Beyond Ter­ror and Martyrdom

Gilles Kepel; Pas­cale Ghaz­a­leh, trans.
  • Review
By – January 16, 2012

Gilles Kepel, an informed French schol­ar spe­cial­iz­ing in the con­tem­po­rary Mid­dle East, cre­ates a grand social and polit­i­cal nar­ra­tive in this slim book which links for­mer Pres­i­dent George Bush’s War on Ter­ror” with an extrem­ist ver­sion of Islam that extols mar­tyr­dom” as jihadists seek to take over the region. Sand­wiched between Kepel’s polemic, which strives to cre­ate a sense of depen­dence and equiv­a­len­cy between the U.S.’s response to 9/11 and Al Qaeda’s moti­vat­ing ide­ol­o­gy, is a fas­ci­nat­ing his­to­ry of jihadists, their spar­ring across the Shia and Sun­ni divide, and the fac­tion­al rival­ries which both stunt and moti­vate the movement. 

Kepel strives to cre­ate a third way in the clash between extrem­ist Islam and the rest of the world. (After the 2008 attacks in Mum­bai, it’s clear this is not only a strug­gle between Islam and the West.) His the­o­ry posits that the EU — led, undoubt­ed­ly, by the French— can act as a neu­tral mod­er­a­tor that uses eco­nom­ic alliances to mod­er­ate extrem­ist Islam.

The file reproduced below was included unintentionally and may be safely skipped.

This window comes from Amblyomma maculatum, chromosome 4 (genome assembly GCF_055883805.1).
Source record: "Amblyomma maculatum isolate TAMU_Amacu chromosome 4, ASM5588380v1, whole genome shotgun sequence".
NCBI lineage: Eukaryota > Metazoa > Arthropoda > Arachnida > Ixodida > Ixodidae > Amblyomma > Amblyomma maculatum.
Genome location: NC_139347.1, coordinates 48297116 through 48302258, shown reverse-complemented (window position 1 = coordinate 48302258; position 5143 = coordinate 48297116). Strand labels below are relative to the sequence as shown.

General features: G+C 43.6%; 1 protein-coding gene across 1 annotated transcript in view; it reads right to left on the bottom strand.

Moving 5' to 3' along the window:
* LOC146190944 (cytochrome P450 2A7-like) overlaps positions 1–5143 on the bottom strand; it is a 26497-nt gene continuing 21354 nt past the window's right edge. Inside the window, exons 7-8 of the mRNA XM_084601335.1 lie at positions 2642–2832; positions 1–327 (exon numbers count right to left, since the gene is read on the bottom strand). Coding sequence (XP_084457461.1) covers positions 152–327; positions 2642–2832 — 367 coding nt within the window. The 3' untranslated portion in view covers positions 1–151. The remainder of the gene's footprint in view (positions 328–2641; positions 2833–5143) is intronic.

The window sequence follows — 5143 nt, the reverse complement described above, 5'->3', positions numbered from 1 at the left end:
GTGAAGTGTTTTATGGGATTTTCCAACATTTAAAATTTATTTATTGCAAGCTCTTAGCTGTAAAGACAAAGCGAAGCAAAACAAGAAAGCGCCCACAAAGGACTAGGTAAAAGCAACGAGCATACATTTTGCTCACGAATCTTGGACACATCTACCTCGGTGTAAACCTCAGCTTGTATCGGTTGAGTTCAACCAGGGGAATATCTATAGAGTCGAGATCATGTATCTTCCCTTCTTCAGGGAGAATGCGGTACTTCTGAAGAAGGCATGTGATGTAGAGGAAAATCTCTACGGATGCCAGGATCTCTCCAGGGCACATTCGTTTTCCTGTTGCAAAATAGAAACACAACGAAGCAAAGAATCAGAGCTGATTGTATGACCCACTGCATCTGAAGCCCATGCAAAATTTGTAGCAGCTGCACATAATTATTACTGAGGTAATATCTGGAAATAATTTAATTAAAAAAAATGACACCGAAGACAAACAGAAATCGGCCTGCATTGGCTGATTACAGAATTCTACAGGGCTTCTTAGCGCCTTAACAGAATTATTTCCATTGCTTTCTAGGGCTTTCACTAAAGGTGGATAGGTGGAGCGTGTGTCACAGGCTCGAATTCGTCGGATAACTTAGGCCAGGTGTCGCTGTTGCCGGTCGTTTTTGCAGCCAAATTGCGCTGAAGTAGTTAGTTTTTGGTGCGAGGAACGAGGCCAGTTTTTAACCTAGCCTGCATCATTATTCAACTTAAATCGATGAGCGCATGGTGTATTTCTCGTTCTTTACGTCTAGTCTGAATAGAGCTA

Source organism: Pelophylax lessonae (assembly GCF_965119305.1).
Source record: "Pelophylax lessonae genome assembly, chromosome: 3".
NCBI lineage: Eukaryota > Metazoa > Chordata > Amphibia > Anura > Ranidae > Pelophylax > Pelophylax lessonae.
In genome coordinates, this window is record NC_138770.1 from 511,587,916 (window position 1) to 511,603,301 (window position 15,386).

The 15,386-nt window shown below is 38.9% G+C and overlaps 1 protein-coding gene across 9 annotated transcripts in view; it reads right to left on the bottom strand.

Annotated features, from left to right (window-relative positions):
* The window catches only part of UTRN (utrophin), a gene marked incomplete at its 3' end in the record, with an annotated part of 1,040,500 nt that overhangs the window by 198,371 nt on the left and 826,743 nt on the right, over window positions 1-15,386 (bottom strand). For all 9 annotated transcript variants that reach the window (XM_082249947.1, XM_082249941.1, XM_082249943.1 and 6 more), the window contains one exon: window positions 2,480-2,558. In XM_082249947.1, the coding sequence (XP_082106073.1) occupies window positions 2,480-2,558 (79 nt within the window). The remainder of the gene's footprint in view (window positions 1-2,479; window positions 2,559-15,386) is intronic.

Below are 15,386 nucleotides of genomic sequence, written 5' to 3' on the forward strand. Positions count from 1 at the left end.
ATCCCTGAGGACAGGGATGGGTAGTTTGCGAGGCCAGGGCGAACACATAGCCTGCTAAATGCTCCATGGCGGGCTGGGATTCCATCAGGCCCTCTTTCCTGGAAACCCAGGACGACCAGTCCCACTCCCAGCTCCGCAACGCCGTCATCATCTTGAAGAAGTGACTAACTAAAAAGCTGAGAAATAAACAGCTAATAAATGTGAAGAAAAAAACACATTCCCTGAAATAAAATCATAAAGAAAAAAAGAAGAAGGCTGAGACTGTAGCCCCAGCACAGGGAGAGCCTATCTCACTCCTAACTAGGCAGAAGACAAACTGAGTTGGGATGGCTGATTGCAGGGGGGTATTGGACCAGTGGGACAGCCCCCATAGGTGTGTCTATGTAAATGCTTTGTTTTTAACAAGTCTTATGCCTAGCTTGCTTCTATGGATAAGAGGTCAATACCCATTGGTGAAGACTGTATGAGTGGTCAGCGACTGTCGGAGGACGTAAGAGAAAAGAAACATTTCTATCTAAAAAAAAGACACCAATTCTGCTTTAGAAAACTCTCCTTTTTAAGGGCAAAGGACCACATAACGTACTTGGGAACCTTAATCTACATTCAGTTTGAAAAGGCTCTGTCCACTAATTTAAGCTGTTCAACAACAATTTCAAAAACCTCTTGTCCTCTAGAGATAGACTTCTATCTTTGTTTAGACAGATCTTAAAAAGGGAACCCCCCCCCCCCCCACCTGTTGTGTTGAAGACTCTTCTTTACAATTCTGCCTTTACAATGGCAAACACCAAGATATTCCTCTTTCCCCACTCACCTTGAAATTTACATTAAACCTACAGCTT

At times the book reads like stitched togeth­er lec­tures on jiha­di his­to­ry sur­round­ed by pro-French the­o­ries that con­ve­nient­ly omit his country’s recent his­to­ry of anti-Semit­ic kid­nap­ping, mur­der, and syn­a­gogue attacks. And his pre­scrip­tions for peace seem uncon­vinc­ing to observers of the inse­cu­ri­ties and vio­lence that define the region. How­ev­er, his grasp of cur­rent events in the Mid­dle East is vast and deep — and impor­tant for those who want a deep­er under­stand­ing of Al Qae­da and their con­tem­po­raries. Bib­li­og­ra­phy, index, notes.

Zachary Thacher is a screen­writer, mar­ket­ing con­sul­tant, and com­mu­ni­ty orga­niz­er liv­ing in Man­hat­tan. He leads the Kol haK­far minyan in down­town New York.

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